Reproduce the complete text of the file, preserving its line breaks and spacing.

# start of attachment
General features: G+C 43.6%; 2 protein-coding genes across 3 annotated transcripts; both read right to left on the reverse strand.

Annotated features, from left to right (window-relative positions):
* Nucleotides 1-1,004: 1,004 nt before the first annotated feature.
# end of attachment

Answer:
General features: G+C 43.6%; 2 protein-coding genes across 3 annotated transcripts; both read right to left on the reverse strand.

Annotated features, from left to right (window-relative positions):
* Nucleotides 1-1,004: 1,004 nt before the first annotated feature.